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Flashcards in Angioedema Deck (10)
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1
Q

What is angioedema?

A

This is an episodic, localised, non pitting swelling of submucous and subcutaneous tissues.

It most frequently affects the face, extremities and genitalia. Involvement of the larynz or tongue may cause light threatening respiratory tract obstruction and oedema of the intestine may cause abdominal pain and distension.

2
Q

What is the pathophysiology of angioedema?

A

In most cases, the underlying mechanism is degranulation of mast cells. Angioedema can sometimes be mediated by increased local bradykinin concentration. Differentiating the mechanism of angioedema is important in determining appropriate investigations and treatment.

3
Q

What are the different types of angioedema?

A

1) Allergic reaction to specific trigger (anaphylaxis)
2) Idiopathic angioedema
3) Hereditary angioedema
4) ACE inhibitor associated angioedema

4
Q

How does idiopathic angioedema present?

A

This is caused by non-IgE mediated degranulation of mast cells.
Histamine is a key mediator.

Clinically:

  • usually associated with urticaria
  • may be triggered by physical stimuli such as heat, pressure or exercise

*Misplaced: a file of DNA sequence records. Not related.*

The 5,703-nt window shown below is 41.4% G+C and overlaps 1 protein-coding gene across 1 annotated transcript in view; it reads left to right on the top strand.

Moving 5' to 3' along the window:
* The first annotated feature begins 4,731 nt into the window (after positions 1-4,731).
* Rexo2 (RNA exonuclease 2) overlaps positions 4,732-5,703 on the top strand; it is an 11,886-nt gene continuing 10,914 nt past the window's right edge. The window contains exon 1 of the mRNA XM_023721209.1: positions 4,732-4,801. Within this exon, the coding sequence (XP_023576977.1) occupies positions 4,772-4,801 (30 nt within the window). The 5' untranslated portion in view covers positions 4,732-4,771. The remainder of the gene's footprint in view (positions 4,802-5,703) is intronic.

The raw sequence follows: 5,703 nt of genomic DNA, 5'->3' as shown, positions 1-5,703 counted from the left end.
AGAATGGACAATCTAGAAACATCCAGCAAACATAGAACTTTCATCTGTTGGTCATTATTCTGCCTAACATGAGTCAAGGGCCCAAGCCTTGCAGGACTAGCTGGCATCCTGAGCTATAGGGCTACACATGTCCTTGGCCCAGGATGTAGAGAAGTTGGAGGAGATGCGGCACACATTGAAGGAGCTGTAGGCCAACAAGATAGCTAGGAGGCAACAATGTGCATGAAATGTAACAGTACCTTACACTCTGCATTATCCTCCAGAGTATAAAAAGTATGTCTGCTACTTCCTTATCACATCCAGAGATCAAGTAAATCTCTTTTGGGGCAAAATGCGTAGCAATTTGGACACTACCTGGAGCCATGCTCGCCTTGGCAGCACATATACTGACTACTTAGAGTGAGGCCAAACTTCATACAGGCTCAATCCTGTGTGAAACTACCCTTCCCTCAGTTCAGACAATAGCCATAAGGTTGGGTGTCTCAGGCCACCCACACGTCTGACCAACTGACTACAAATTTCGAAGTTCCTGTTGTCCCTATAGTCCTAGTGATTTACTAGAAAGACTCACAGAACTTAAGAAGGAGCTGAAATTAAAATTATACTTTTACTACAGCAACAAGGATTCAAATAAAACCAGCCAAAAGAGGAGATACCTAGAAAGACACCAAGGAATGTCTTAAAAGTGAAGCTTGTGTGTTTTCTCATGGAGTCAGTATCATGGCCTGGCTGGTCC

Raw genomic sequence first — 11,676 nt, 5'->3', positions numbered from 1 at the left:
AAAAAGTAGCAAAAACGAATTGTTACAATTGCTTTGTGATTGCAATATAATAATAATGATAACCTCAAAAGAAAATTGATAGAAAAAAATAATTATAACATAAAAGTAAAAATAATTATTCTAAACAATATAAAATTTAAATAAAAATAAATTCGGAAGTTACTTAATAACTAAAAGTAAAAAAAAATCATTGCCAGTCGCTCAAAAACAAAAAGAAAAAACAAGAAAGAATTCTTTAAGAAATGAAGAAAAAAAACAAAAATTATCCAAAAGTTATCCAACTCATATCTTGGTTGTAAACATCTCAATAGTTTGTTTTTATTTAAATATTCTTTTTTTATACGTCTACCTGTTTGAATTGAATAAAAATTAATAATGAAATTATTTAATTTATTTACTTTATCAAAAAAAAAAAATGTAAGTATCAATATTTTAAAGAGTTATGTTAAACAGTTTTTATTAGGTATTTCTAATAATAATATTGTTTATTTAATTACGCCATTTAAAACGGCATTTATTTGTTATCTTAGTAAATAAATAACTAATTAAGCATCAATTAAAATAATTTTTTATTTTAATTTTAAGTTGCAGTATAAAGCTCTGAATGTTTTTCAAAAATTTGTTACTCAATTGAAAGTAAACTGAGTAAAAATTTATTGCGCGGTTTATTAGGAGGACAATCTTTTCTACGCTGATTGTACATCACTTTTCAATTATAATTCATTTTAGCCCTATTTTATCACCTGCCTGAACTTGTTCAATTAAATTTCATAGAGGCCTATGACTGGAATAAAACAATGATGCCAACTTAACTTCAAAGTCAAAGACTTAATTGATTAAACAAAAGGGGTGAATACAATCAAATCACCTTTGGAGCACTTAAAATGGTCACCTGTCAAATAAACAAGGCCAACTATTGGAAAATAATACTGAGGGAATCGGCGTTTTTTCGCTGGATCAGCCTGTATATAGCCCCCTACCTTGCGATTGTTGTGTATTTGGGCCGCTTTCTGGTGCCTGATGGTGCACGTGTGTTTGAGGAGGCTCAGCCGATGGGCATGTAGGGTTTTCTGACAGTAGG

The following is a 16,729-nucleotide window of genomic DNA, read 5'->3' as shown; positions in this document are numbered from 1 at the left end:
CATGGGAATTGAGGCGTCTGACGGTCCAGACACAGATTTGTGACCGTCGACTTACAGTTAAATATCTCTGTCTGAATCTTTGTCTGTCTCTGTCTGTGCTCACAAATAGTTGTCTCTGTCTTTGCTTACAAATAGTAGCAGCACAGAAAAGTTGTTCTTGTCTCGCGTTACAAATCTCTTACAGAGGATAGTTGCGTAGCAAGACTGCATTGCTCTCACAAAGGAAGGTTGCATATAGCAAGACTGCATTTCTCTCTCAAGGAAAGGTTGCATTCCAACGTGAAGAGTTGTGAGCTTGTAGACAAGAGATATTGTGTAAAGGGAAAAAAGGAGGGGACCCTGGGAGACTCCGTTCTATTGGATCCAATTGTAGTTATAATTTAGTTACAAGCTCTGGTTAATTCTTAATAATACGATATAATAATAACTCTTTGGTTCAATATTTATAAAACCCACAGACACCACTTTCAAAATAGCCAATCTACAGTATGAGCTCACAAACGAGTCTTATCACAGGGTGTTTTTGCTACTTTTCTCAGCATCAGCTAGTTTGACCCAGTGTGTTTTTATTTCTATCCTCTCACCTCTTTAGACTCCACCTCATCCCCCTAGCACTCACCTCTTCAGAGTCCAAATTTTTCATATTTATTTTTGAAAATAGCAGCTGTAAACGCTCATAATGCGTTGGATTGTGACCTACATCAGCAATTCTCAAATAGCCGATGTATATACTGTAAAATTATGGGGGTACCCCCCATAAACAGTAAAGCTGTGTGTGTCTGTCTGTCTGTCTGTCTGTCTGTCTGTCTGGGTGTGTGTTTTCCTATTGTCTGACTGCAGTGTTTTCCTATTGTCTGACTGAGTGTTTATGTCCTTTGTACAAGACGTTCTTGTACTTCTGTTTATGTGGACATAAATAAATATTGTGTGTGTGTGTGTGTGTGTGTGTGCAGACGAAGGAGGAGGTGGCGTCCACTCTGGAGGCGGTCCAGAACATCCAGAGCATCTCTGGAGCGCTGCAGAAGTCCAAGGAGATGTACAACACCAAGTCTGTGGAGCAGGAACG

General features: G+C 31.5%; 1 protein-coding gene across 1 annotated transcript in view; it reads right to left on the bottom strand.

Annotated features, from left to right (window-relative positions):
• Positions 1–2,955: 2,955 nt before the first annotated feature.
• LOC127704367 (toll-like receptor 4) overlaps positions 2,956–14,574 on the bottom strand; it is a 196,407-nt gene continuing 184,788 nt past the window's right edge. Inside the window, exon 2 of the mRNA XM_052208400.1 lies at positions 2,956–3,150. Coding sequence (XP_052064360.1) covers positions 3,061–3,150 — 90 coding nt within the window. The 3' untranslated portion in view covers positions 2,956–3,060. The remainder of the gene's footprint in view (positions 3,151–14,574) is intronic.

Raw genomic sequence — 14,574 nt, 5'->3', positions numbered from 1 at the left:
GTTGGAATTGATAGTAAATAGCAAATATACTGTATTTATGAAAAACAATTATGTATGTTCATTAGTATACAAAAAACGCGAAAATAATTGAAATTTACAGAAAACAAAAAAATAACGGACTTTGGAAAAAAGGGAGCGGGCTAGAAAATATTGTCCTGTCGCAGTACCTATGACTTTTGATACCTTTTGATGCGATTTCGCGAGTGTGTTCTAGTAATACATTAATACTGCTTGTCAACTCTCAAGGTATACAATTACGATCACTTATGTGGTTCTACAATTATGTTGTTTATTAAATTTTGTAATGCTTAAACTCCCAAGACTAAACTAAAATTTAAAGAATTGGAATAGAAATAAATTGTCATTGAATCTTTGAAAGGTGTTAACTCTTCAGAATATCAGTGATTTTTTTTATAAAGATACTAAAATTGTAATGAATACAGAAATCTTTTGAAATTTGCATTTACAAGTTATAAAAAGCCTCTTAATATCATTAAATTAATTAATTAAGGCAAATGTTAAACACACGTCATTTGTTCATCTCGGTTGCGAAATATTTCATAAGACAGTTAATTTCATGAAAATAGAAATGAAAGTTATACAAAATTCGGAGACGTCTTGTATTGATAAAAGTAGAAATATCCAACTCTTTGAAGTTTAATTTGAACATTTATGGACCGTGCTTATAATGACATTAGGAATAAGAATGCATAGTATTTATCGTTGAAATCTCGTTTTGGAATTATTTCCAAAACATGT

• dermatographism is common
  • occasionally associated with underlying infection or thryoid disease

Associated drug reactions - NSAIDs, opioids, radiocontrast

5
Q

What is hereditary angioedema?

A

aka inherited C1 esterase inhibitor deficiency

Autosomal dominant disorder caused by decreased production or activity of C1 inhibitor protein. This complement regulatory protein inhibits spontaneous activation of the classical complement pathway.

C1 inhibitor is also a regulatory protein for the kinin cascade, activation of which increases local bradykinin levels and gives rise to local pain and swelling.

6
Q

How does HAE present?

A

Angioedema may be spontaneous or triggered by local trauma or infection.
Multiple parts of the body are involved, especially the face, extremities, upper airway and GIT. Oedema of the intestinal walls causes severe abdominal pain.
The most important complication is laryngeal obstruction, often associated with minor dental procedures.
Episodes of angioedema are self limiting, and usually resolve within 48 hours.
HAE should be considered in cases of angioedema without urticaria.

7
Q

How is HAE diagnosed?

A

Acute episodes are always accompanied by low C4 levels and the diagnosis can be confirmed by C1 inhibitor measurement.

Between attacks C4 levels are the best screening tool.

8
Q

How is HAE treated?

A

Prevention is with modified androgens (e.g. danozol) which increase endogenous production of complement proteins.
Severe acute attacks should be treated with purified C1 inhibitor or FFP is this is not available.

9
Q

What is acquired C1 inhibitor deficiency?

A

This rare disorder is clinically indistinguishable from HAE but presents in late adulthood.

It is associated with autoimmune and lymphoproliferative diseases. Treatment is of the underlying disorder.

10
Q

How does ACE induced angioedema present?

A

This is caused by the inhibition of breakdown of bradykinin.
It is not associated with urticaria and does not cause anaphylaxis.
It usually affects the head and neck, and may cause life-threatening respiratory tract obstruction.
Can occurs years after the start of treatment.
No specific investigations.
Discontinue ACEi and avoid ARBs as well.